The benefits of latex as a comfort layer
The popularity of latex is growing year on year as people realise the benefit this material has over memory foam and people would rather spend their money on a more durable and natural product over synthetic man made foams. Firstly, latex has an instant rebound property and recovers as soon as you move to a different area of the mattress. Whereas, in comparison, memory foam will retain the indent your body made until it cools down and recovers. Latex does not need to be warmed up by body heat to be effective and does not have the heat retentive properties of memory foam.
In short, latex is the perfect sleep surface. The lifespan of a premium 100% natural latex is deemed to be well in excess of 20 years. Even pure latex can easily be guaranteed for 10 years. Dunlopillo is credited somewhat to be the market leaders in latex mattresses but in recent times, they don’t disclose the blend of their latex leaving it open to scrutiny. However, many people will recognise the older Dunlopillo latex mattresses from yesteryear that were 100% natural latex.
One side or two sides?
When latex is used as a comfort layer it will more than likely be used on a non-turn one-sided mattress. The durability aspect of this component means that there really is no need to have it on a double sided, turnable mattress. Also, latex will never (normally) be used on a cage sprung mattress. Pocket springs or suspension springs will no doubt be the support system and all complimentary components will be premium. This is also true of the fabric covering. More often than not being entirely micro quilted polyester or a blend of poly/cotton with cashmere, silk or other extremely soft component. Latex for mattresses is manufactured to be cradling as well as supportive and so the fabric will be chosen to accentuate this property.
Our Fusion latex range of mattresses, however, are solid core 100% natural latex. This means they are two sided like any high-end, hand made, traditional mattress and can be turned and rotated as normal. They also come with a matching two-sided 100% natural latex topper to help protect your mattress and increase the comfort layer of latex.
Latex mattress fire retardancy explained
It must be understood that only 100% natural latex without any other component apart from processing additives is the absolute best in terms of quality, but the price is usually the inhibitor. Aside from this, 100% natural latex is not naturally fire retardant and, therefore, it’s use in a mattress would be illegal unless a fire retardant outer layer was applied to the mattress.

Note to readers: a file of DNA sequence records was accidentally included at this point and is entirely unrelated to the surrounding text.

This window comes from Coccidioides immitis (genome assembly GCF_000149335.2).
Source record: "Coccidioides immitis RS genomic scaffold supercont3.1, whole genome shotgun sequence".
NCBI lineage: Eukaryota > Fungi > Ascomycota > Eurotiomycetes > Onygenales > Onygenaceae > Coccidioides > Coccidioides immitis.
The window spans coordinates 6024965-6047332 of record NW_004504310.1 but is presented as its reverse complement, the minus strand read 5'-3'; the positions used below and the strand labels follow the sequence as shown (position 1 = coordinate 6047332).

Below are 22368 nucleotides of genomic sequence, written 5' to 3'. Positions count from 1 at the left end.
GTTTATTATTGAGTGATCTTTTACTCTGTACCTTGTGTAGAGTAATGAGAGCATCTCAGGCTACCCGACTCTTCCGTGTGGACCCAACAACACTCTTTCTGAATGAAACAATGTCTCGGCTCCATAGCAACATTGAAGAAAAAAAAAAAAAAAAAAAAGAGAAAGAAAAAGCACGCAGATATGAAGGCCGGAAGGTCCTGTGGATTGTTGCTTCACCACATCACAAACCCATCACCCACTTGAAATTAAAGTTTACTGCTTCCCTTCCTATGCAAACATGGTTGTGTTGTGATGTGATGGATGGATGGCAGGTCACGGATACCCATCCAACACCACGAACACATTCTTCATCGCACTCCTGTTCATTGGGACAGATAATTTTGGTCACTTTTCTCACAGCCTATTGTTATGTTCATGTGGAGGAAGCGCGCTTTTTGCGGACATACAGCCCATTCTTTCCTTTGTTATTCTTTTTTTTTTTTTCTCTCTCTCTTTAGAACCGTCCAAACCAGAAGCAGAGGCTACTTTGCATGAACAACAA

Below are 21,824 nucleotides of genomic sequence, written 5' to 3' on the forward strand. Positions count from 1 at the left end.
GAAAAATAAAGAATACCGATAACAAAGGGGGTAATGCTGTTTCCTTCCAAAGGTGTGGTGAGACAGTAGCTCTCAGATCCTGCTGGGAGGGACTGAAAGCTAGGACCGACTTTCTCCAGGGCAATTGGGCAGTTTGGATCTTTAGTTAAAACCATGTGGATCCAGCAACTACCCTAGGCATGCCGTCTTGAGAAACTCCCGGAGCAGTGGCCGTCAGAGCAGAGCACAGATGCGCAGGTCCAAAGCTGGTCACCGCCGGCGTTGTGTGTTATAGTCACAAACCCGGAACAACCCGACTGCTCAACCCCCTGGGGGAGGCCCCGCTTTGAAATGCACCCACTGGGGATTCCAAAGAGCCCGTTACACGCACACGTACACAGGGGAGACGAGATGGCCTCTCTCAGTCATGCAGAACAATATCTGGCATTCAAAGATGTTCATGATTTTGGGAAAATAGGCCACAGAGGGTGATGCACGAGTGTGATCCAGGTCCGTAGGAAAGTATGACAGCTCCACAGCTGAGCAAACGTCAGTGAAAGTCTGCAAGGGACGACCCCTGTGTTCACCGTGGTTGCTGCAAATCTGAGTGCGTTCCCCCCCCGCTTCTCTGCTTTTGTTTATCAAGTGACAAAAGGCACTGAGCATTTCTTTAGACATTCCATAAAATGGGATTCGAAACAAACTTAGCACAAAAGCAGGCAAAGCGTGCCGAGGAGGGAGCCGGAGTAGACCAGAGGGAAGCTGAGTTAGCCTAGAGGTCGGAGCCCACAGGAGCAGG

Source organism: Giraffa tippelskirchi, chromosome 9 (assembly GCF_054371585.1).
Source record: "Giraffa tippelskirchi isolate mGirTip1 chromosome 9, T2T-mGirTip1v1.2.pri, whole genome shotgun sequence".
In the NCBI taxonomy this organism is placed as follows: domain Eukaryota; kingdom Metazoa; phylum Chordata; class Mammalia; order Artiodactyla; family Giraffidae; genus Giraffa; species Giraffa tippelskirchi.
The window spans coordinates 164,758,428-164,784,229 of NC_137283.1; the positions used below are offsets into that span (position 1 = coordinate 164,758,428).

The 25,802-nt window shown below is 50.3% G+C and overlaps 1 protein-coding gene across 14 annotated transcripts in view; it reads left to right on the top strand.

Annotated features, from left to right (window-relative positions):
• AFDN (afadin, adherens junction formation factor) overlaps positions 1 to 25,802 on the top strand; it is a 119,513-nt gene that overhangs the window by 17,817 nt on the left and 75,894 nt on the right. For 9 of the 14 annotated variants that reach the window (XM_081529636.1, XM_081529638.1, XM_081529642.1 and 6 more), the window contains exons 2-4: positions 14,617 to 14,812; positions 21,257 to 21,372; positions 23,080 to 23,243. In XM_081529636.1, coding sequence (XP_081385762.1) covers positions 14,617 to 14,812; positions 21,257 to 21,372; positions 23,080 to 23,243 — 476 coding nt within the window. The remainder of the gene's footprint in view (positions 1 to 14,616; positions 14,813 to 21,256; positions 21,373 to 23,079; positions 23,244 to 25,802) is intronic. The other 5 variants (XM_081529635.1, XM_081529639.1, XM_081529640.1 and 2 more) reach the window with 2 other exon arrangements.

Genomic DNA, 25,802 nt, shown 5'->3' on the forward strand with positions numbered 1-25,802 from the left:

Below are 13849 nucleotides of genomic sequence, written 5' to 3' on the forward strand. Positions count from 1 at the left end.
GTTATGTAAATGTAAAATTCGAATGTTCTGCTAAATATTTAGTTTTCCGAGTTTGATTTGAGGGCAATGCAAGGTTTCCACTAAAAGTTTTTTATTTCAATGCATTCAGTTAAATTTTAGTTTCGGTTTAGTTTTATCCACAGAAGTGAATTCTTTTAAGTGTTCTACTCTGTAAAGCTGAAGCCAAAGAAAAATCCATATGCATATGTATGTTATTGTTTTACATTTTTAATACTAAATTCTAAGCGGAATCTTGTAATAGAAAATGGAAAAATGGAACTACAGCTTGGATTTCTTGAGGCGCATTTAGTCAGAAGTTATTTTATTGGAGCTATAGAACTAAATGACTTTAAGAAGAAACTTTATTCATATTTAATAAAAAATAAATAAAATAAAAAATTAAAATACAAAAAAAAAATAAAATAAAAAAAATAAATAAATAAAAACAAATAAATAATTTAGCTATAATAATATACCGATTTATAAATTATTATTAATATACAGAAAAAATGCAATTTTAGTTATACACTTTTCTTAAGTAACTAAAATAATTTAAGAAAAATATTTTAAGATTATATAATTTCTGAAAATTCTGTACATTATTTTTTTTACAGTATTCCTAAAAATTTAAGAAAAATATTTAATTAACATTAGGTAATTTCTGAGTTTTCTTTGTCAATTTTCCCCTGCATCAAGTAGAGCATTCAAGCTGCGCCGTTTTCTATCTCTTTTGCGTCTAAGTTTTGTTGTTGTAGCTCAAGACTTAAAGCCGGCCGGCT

Having natural or pure latex are the next two best options. Please see here for more detail on the fire retardant methods used in Latex mattress manufacture. At John Ryan, we use either wool casing or a graphite layer method over the chemical spray as this adds unnecessary chemicals to a natural product.
Graphite latex (pure latex) is a product used by the vast majority of mattress manufacturers as a viable compromise to natural latex. It has a high content of natural latex (at least 40%) and expandable graphite has to be added (hence making it a dark grey colour) to comply with fire retardancy regulations. There should be no significant difference in overall comfort when used as an FR layer. It is also an ideal component as a supportive internal layer when natural fillings are used as the primary layer.
What’s the difference between Talay and Dunlop latex?
There is huge detail around Talalay vs Dunlop with Latex and this is an area of specialism that we have written a post on here. Talalay is softer and more expensive whereas Dunlop is more progressive and slightly cheaper. We have a fully detailed article here giving you everything you need to know about these two types of latex.
The actual depth of the latex in your mattress is of vital importance. The best latex mattresses will be solid core, fully turnable. If your mattress contains a latex layer than you need at least 5cm depth to make sure you get the full benefits and lifespan of the latex. We, however, at John Ryan By Design, are one of the only current UK suppliers of 100% natural solid core latex mattresses. Our Fusion latex mattress range can be found in our shop here.
Need more help? Then call our small friendly team on 0161 437 4419.